Beast: What’s that?
Foodie: What’s what?
Beast: That vibrating thing I found in MY sock drawer.
Foodie: Oh, fuuuuuuucccccck. I forgot to hide it back in my sock drawer.
Beast: Where did you get it?
Foodie: Jason gave it to me.
Beast: Jason gave it to you?
Foodie: Well, kind of; Jason got it in some sort of gift bag around Christmas time and he didn’t want it and he was trying to give it away to one of us on the soccer team after a game and nobody wanted it so I finally took it.
Foodie: It’s just a back massager. It’s for sore backs. You know how I get that knot in my left shoulder? Well it helps. Just for that. That’s it.
Beast: I know what you do with that thing.
Foodie: (Pause) What do you want me to say, man?
Busted! Oh well. Sometimes you have to look out for numero uno. That’s why on Sunday I made a big batch of quinoa with snow peas and broccoli, a dish I know the Beast won’t touch and therefore I’m safe leaving it in the fridge for my work week lunches. It’s a recipe that I adapted from Mireille Guiliano’s French Women Don’t Get Fat Cookbook that keeps really well and tastes nice if you just pop it into the microwave at work for a minute or two.
I also made two Swedish visiting cakes. We have friends staying with us this weekend so, knowing that I won’t have time during the week to do a damn thing, I baked the cakes on Sunday and I’m crossing my fingers that one of them freezes well. It’s from a recipe my friend Paula introduced me to and I’ve made it a few times now, often not paying much heed to the instructions. Do you really need to fold and whisk when you could just plop everything in and mix on high? Turns out, yes, you do. And the difference was astounding. This time the cakes turned less brick-like and more light and fluffy.
I suppose sometimes you just have to play by the rules. And other times, you have to take a hand-held back massager that looks like a Japanese robot toy and get creative.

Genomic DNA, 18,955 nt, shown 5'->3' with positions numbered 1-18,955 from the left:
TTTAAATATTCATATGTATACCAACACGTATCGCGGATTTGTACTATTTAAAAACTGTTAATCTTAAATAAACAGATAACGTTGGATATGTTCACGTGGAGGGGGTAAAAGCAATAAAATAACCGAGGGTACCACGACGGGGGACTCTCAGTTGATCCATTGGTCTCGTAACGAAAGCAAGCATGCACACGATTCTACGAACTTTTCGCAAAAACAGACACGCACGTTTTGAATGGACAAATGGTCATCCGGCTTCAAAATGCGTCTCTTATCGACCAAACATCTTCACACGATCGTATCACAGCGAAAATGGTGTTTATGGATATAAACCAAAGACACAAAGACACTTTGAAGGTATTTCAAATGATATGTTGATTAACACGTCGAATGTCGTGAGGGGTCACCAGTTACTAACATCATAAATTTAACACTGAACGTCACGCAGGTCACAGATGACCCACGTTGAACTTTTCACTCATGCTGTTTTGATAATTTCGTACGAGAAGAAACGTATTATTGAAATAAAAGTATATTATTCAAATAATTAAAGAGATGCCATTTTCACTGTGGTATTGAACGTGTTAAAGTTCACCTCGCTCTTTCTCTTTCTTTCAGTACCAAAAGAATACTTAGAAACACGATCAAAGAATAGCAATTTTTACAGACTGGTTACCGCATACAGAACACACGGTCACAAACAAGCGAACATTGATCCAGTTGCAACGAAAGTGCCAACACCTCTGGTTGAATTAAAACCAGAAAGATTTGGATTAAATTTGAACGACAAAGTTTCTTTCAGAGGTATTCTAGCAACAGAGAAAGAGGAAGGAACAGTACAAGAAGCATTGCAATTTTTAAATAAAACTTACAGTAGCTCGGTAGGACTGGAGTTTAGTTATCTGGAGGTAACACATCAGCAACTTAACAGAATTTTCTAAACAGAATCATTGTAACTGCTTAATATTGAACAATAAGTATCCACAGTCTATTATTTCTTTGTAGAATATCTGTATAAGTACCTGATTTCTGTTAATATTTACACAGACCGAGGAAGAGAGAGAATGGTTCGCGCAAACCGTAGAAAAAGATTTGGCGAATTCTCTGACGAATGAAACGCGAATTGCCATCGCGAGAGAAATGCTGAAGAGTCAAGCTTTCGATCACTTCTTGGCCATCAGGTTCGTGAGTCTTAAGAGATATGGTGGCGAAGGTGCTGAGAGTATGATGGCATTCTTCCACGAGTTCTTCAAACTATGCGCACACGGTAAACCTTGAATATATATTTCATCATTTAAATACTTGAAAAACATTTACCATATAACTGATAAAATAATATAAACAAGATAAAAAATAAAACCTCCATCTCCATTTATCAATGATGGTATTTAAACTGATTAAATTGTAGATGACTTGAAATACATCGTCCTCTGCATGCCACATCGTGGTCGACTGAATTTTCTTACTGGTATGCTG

Quinoa Lunch Thing
This recipe can be halved if it sounds like too much; I just wanted a week’s worth of lunches!)
2 cups quinoa
2 cups snow peas
1 head of broccoli
2 tbsp butter
2 tbsp olive oil
1 tsp ground cumin
1 tsp ground coriander
salt and pepper
Cook your quinoa according to instructions. Take a little bowl and mix up the cumin, coriander and the olive oil. Set aside. Meanwhile, get some olive oil good and hot in a big pan and add some chili flakes. Then add the broccoli florets. Toss them until they get a bit browned. Add the snow peas. Add some salt and pepper. When the quinoa is cooked, add the butter and mix it up in there. Add the spiced up olive oil. Add the vegetables. Mix that up. Eat it for lunch. And if cooking the vegetables sounds like too much work, why not add in a generous amount of baby arugula and edamame or other green things?
Swedish Visiting Cake (adapted from Baking, From My Home to Yours)
(I usually double this recipe because why make one when you can have two?)
1 cup sugar, plus extra for sprinkling
Grated zest of 1 lemon (I used a Meyer lemon, plus a little juice for good measure)
2 large eggs
1/4 teaspoon salt
1 teaspoon pure vanilla extract
1/2 teaspoon pure almond extract
1 cup all-purpose flour
1 stick (8 tablespoons) unsalted butter, melted and cooled
About 1/4 cup sliced almonds (blanched or not)
Center a rack in the oven and preheat the oven to 350 degrees F. Butter a 9-inch cake pan or even a pie pan. Pour the sugar into a medium bowl. Add the zest and blend the zest and sugar together with your fingertips until the sugar is moist and aromatic. Whisk in the eggs one at a time until well blended. Whisk in the salt and the extracts. Switch to a rubber spatula and stir in the flour. Finally, fold in the melted butter. Scrape the batter into the pan and smooth the top with a rubber spatula. Scatter the sliced almonds over the top and sprinkle with a little sugar. Bake the cake for 25 to 30 minutes, or until it is golden and a little crisp on the outside; the inside will remain moist. Eat it after it cools down a bit. Why not with a cup of tea?